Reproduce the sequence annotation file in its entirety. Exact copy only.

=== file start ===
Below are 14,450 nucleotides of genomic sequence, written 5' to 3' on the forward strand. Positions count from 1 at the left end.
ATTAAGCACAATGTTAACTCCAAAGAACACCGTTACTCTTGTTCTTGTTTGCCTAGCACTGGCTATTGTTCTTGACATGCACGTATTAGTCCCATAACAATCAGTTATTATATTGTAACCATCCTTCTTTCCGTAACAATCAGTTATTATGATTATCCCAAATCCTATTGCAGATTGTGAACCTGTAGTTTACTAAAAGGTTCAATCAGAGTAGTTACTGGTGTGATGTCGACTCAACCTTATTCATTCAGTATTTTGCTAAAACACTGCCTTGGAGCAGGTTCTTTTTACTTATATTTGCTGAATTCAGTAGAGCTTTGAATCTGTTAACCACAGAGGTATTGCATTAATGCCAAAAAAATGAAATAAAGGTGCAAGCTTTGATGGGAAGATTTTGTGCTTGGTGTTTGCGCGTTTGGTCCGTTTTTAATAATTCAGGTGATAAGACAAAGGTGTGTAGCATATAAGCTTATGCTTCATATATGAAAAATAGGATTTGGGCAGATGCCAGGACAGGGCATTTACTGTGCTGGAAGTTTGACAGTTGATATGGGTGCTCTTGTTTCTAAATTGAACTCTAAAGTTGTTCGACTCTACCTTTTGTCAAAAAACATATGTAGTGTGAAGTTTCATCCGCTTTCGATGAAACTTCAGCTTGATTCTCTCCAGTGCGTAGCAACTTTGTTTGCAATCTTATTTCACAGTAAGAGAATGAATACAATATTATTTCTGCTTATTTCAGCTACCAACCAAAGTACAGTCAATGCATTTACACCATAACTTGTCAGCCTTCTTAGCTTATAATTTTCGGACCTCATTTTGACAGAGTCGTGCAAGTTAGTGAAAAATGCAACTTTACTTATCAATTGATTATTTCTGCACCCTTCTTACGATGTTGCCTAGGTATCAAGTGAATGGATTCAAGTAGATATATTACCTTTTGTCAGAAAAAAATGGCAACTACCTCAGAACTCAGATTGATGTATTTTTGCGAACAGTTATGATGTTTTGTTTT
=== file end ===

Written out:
Below are 14,450 nucleotides of genomic sequence, written 5' to 3' on the forward strand. Positions count from 1 at the left end.
ATTAAGCACAATGTTAACTCCAAAGAACACCGTTACTCTTGTTCTTGTTTGCCTAGCACTGGCTATTGTTCTTGACATGCACGTATTAGTCCCATAACAATCAGTTATTATATTGTAACCATCCTTCTTTCCGTAACAATCAGTTATTATGATTATCCCAAATCCTATTGCAGATTGTGAACCTGTAGTTTACTAAAAGGTTCAATCAGAGTAGTTACTGGTGTGATGTCGACTCAACCTTATTCATTCAGTATTTTGCTAAAACACTGCCTTGGAGCAGGTTCTTTTTACTTATATTTGCTGAATTCAGTAGAGCTTTGAATCTGTTAACCACAGAGGTATTGCATTAATGCCAAAAAAATGAAATAAAGGTGCAAGCTTTGATGGGAAGATTTTGTGCTTGGTGTTTGCGCGTTTGGTCCGTTTTTAATAATTCAGGTGATAAGACAAAGGTGTGTAGCATATAAGCTTATGCTTCATATATGAAAAATAGGATTTGGGCAGATGCCAGGACAGGGCATTTACTGTGCTGGAAGTTTGACAGTTGATATGGGTGCTCTTGTTTCTAAATTGAACTCTAAAGTTGTTCGACTCTACCTTTTGTCAAAAAACATATGTAGTGTGAAGTTTCATCCGCTTTCGATGAAACTTCAGCTTGATTCTCTCCAGTGCGTAGCAACTTTGTTTGCAATCTTATTTCACAGTAAGAGAATGAATACAATATTATTTCTGCTTATTTCAGCTACCAACCAAAGTACAGTCAATGCATTTACACCATAACTTGTCAGCCTTCTTAGCTTATAATTTTCGGACCTCATTTTGACAGAGTCGTGCAAGTTAGTGAAAAATGCAACTTTACTTATCAATTGATTATTTCTGCACCCTTCTTACGATGTTGCCTAGGTATCAAGTGAATGGATTCAAGTAGATATATTACCTTTTGTCAGAAAAAAATGGCAACTACCTCAGAACTCAGATTGATGTATTTTTGCGAACAGTTATGATGTTTTGTTTT